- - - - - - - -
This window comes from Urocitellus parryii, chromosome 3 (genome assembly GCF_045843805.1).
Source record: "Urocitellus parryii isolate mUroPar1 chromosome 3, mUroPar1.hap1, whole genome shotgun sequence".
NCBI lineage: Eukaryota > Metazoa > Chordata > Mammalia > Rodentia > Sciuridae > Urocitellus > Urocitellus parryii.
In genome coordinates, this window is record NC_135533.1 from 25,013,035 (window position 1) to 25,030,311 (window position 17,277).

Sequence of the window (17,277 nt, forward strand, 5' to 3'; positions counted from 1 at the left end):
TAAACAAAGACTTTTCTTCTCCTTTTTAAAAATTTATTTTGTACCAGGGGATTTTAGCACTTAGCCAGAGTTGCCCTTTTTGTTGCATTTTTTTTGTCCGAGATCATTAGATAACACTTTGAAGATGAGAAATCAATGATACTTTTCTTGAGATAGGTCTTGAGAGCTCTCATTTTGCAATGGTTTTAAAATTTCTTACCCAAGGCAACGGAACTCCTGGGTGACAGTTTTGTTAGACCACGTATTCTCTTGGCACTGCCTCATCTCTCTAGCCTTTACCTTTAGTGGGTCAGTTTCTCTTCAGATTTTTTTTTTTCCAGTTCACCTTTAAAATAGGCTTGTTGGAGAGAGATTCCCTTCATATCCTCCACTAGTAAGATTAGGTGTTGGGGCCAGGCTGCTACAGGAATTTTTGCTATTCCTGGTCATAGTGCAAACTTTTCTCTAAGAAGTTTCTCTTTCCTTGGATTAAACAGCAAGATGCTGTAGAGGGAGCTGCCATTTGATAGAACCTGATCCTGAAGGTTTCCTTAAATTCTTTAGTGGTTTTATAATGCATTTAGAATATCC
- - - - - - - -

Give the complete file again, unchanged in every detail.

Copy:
This window comes from Urocitellus parryii, chromosome 3 (genome assembly GCF_045843805.1).
Source record: "Urocitellus parryii isolate mUroPar1 chromosome 3, mUroPar1.hap1, whole genome shotgun sequence".
NCBI lineage: Eukaryota > Metazoa > Chordata > Mammalia > Rodentia > Sciuridae > Urocitellus > Urocitellus parryii.
In genome coordinates, this window is record NC_135533.1 from 25,013,035 (window position 1) to 25,030,311 (window position 17,277).

Sequence of the window (17,277 nt, forward strand, 5' to 3'; positions counted from 1 at the left end):
TAAACAAAGACTTTTCTTCTCCTTTTTAAAAATTTATTTTGTACCAGGGGATTTTAGCACTTAGCCAGAGTTGCCCTTTTTGTTGCATTTTTTTTGTCCGAGATCATTAGATAACACTTTGAAGATGAGAAATCAATGATACTTTTCTTGAGATAGGTCTTGAGAGCTCTCATTTTGCAATGGTTTTAAAATTTCTTACCCAAGGCAACGGAACTCCTGGGTGACAGTTTTGTTAGACCACGTATTCTCTTGGCACTGCCTCATCTCTCTAGCCTTTACCTTTAGTGGGTCAGTTTCTCTTCAGATTTTTTTTTTTCCAGTTCACCTTTAAAATAGGCTTGTTGGAGAGAGATTCCCTTCATATCCTCCACTAGTAAGATTAGGTGTTGGGGCCAGGCTGCTACAGGAATTTTTGCTATTCCTGGTCATAGTGCAAACTTTTCTCTAAGAAGTTTCTCTTTCCTTGGATTAAACAGCAAGATGCTGTAGAGGGAGCTGCCATTTGATAGAACCTGATCCTGAAGGTTTCCTTAAATTCTTTAGTGGTTTTATAATGCATTTAGAATATCC